Gordon has been around too long and been instrumental in too many success stories not to have some great tales to tell, and his memories about Cooper's early years are appropriately kooky and fun, while his experiences cultivating the careers of Emeril and French master chef Roger Verge offers some interesting insights into the way that the food industry has evolved in the past two decades. Emotional heft, meanwhile, is provided by his partnership with hit-making soul crooner Pendergrass, who left the public eye after a car accident left him paralyzed. (The film credits Gordon with maneuvering him back onstage, scoring a prime spot at 1985's Live Aid concert.) In general, Myers' cast of talking heads—which also includes Cooper, Michael Douglas, Sylvester Stallone and Anne Murray—do their job of selling the audience on Gordon's personal integrity, as well as the prominent role he's played in show-biz history.

At the same time, though, they also paint Gordon as something of a relic, specifically in the way he approached his love life. An unapologetic ladies' man, Gordon's romantic history is packed with one-night stands, brief marriages, briefer affairs and various off-again, on-again couplings and he discusses them all with a sly grin that's complemented—and not in a good way—by the wink-wink-nudge-nudge "boys will be boys" attitude voiced by Douglas and other (mostly male) interviewees. It's notable too that almost none of his exes (including Sharon Stone and chef Renée Loux) are included amongst the talking heads, and while their absence might very well have been their choice as opposed to Myers', it does lead one to wonder if Gordon was as mensch-y at home as he was in the office.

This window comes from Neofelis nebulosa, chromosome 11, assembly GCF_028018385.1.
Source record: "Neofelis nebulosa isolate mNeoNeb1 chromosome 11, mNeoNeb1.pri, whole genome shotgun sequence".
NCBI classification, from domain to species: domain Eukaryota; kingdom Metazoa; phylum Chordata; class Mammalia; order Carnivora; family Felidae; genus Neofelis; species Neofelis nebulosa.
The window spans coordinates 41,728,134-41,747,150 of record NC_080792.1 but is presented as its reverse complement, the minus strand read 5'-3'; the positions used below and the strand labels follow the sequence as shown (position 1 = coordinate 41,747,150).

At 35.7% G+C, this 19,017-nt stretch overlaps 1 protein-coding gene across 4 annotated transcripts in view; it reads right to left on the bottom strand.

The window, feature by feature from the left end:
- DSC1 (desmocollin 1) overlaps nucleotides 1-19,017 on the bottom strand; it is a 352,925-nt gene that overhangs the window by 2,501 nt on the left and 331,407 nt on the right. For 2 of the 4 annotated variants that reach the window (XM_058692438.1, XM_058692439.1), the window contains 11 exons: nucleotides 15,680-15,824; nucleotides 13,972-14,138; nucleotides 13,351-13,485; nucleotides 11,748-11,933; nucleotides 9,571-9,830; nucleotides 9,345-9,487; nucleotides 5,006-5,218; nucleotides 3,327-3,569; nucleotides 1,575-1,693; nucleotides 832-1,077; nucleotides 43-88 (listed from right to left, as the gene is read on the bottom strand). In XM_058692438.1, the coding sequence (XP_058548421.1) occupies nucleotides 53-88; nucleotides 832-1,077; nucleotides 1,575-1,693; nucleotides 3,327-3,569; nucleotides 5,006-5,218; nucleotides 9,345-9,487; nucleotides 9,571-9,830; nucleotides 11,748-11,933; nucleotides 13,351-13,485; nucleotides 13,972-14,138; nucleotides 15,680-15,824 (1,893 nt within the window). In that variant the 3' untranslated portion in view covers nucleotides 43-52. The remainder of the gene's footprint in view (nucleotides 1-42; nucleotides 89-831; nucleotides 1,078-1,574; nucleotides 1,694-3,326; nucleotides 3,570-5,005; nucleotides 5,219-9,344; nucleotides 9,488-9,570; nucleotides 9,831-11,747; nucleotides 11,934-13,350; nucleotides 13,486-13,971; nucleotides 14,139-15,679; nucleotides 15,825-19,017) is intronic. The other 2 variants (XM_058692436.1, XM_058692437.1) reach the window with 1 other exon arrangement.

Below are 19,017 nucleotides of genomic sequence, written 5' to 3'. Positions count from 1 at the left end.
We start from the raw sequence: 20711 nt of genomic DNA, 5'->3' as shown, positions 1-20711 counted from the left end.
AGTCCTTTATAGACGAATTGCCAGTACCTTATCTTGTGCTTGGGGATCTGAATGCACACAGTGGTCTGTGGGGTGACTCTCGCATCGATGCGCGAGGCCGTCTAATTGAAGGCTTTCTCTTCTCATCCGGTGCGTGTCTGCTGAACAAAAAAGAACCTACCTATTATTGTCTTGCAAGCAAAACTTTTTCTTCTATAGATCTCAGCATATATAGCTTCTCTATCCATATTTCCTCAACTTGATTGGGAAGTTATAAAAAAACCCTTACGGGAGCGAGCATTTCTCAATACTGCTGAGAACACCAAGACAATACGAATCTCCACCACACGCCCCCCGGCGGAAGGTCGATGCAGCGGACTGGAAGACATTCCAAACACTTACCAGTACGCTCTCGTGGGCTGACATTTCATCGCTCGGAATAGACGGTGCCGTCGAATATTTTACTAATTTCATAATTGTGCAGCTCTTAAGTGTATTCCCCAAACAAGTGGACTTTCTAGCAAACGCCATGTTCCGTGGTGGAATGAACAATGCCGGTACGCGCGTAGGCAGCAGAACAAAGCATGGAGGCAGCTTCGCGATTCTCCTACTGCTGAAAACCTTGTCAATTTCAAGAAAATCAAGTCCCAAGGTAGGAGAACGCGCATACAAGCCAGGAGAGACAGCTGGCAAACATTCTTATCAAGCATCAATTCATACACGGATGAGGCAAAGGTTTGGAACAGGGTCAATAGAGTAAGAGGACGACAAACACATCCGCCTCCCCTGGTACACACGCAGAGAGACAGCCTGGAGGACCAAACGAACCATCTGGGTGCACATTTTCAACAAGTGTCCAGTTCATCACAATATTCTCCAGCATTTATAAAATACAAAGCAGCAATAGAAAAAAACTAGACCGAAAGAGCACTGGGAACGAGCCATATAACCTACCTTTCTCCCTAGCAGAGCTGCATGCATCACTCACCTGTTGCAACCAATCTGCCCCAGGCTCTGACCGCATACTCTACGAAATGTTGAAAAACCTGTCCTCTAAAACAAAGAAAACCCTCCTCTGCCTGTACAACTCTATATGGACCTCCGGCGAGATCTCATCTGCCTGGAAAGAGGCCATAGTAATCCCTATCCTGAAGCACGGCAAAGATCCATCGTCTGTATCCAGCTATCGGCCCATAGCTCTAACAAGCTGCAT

No doubt recognizing that his subject's Don Draper-like approach to the opposite sex makes him seems as calcified and retrograde as the ’60s-bound “Mad Men” lead, Myers overcompensates by spending the last chunk of the film keening over the one thing that Gordon's life lacks: a child to call his own, as if fatherhood would have been the magic cure for his commitment issues. (It's worth noting that Gordon supported and later adopted the four children of one ex-lover's daughter, some of whom are dutifully trotted out on camera here to testify about his parental suitability.) A less eager-to-please documentary might have backed off from these cloying, unconvincing attempts to explain away the least admirable aspects of its subject's personality, instead acknowledging that—"supermensch"-inflated status aside—Shep Gordon is, like all of us, only human.